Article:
Martha’s Vineyard Regional High School is nearing its final hurdle for full acceptance into a state program that reimburses up to 38 per cent of school construction costs: a spring town meeting warrant article, asking Island municipalities to share the estimated $2 million cost of a feasibility study.

All six towns must vote yes on both the study funding and the amended regional agreement on cost-sharing, the latter of which has already been passed in Oak Bluffs.

High school committee members had voted last year to reduce the $2 million request to the towns by kicking in $500,000 in excess and deficiency funds (E and D), money left unspent from previous budgets. But this week, the committee rescinded its previous vote and voted to ask towns for the full $2 million instead.

Skipper Manter was the sole naysayer in both votes.

By law, Massachusetts school districts must refund to their towns all E and D above five per cent of the school budget. But these funds are nonetheless assets that financial institutions will consider when deciding the high school’s credit rating for the millions of dollars MVRHS will be asking to borrow.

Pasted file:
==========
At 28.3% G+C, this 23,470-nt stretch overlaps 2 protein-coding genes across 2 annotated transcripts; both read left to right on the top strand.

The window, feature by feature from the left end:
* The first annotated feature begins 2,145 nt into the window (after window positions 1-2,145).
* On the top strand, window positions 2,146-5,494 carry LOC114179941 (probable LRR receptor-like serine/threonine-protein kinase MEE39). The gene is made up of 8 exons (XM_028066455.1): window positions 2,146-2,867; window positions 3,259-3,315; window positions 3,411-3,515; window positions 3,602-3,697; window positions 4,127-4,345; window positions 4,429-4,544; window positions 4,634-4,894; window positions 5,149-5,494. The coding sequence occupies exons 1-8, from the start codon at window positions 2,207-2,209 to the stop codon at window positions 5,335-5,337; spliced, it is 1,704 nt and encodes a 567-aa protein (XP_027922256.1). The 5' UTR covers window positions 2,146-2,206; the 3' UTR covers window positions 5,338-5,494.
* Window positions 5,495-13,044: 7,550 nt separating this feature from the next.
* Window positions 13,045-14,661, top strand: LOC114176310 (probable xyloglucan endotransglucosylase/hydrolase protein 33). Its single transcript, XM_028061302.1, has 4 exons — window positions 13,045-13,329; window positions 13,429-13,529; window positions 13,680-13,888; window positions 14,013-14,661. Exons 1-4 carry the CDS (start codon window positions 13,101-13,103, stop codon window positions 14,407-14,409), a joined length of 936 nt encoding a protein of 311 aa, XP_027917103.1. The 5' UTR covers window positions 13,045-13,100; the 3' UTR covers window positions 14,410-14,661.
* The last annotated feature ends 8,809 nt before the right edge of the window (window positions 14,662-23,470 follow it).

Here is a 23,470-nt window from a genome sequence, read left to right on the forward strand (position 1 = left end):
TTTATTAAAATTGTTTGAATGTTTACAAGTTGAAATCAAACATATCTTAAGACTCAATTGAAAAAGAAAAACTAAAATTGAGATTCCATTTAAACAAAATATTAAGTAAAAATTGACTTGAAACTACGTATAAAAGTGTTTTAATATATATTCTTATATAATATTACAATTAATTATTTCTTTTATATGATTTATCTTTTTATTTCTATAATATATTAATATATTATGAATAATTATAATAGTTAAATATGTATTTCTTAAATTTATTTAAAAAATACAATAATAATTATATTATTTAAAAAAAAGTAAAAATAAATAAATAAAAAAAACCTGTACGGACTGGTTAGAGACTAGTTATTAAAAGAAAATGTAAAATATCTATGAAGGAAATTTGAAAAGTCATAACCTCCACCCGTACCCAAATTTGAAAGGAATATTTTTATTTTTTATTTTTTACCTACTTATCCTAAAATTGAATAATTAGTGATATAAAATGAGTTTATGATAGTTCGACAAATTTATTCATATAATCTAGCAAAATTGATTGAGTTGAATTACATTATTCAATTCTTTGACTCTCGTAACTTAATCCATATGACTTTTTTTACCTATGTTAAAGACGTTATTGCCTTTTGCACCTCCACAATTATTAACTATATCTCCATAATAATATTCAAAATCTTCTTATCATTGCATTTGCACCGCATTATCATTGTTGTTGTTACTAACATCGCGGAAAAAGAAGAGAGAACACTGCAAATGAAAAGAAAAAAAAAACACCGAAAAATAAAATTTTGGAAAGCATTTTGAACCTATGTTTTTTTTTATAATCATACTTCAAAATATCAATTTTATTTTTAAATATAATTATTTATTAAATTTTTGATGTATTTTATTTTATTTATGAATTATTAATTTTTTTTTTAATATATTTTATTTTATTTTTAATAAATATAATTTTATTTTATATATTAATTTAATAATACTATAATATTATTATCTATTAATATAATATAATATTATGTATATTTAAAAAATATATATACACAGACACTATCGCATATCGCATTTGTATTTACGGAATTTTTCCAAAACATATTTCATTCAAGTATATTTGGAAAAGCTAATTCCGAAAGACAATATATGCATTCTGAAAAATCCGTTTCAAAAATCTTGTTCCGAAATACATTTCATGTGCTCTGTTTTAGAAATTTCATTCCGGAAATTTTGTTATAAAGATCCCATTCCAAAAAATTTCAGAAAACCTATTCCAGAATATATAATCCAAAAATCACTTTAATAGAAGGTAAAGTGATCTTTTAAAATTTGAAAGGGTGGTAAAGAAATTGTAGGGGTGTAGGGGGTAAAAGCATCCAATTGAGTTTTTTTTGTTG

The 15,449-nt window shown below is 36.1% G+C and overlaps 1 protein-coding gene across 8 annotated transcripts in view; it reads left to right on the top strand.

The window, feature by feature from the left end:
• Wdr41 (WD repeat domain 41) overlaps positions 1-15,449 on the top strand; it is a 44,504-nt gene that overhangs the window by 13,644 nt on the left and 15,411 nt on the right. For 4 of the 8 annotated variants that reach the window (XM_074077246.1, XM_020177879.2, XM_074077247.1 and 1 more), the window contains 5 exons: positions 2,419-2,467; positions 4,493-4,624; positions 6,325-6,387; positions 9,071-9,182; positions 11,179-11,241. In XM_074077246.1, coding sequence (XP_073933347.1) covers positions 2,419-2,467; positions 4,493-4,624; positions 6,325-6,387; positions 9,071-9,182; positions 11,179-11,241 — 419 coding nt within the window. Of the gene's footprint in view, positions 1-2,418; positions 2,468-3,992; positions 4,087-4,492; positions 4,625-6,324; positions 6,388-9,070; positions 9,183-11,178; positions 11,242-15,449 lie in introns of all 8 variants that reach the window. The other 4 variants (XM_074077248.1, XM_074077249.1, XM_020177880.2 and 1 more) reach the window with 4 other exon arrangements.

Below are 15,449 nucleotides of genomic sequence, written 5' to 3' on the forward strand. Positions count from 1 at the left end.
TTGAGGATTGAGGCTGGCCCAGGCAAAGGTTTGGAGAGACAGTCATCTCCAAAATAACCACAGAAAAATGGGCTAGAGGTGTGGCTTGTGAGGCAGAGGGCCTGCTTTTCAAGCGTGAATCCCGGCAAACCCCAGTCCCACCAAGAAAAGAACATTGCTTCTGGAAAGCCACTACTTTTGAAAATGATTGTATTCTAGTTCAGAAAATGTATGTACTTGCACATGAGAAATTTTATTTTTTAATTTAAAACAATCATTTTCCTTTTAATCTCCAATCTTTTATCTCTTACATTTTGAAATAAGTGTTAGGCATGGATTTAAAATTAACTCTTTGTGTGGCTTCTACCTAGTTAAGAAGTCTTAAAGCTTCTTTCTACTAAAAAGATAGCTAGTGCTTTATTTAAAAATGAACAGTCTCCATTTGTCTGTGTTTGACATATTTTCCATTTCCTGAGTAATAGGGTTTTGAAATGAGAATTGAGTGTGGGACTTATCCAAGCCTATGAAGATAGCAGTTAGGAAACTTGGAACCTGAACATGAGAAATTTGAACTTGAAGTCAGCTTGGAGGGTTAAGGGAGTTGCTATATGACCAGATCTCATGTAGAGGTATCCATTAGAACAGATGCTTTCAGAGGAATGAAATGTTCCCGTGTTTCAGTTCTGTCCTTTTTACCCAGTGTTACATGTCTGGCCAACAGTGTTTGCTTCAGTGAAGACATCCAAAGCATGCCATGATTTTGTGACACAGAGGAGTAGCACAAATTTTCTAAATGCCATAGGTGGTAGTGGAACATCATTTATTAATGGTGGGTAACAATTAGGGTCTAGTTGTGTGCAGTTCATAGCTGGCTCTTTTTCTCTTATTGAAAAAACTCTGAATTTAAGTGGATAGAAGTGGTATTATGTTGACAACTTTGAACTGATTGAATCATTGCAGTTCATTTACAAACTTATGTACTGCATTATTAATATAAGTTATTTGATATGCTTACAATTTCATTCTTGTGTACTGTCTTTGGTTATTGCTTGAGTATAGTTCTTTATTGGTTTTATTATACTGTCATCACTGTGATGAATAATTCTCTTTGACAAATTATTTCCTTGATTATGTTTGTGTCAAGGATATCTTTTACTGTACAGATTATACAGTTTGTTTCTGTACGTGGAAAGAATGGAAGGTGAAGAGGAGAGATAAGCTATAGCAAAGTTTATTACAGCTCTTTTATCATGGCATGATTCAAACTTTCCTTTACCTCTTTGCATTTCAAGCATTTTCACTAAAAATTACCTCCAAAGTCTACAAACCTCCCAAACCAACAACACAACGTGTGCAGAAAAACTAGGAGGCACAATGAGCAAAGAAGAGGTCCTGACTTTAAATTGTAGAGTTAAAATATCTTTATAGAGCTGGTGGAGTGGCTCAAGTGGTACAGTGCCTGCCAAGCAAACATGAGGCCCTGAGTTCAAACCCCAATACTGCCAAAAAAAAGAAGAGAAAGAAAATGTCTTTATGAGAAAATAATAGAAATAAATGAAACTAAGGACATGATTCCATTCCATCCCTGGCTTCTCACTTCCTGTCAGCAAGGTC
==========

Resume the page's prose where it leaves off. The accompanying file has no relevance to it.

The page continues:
Taking half a million dollars of E and D for the feasibility study is likely to hamper the school’s rating, finance director Mark Friedman told the committee in November.

“It’s a red flag for the raters,” he said.

Also Monday, Mr. Friedman announced nearly $460,000 in grants for Island schools. The funding ranges from more than a dozen mini-grants from Cape Cod Five, of a few hundred dollars apiece for classroom activities, to nearly $332,000 from the state education department to improve ventilation and air quality at the Edgartown, Oak Bluffs and Tisbury schools.

The Tisbury School will be able to use its $100,000 share of the grant to offset costs from the building project it is currently undergoing, Mr. Friedman said.

The regional high school is the fiscal agent for the superintendent’s office, which administers grants for all Island schools, Mr. Friedman told the Gazette in a follow-up email.

“[W]e have one grant coordinator centrally located in the superintendent’s office to assist with this. It is less burdensome and costly for the towns with this centralized approach to grants management,” Mr. Friedman wrote.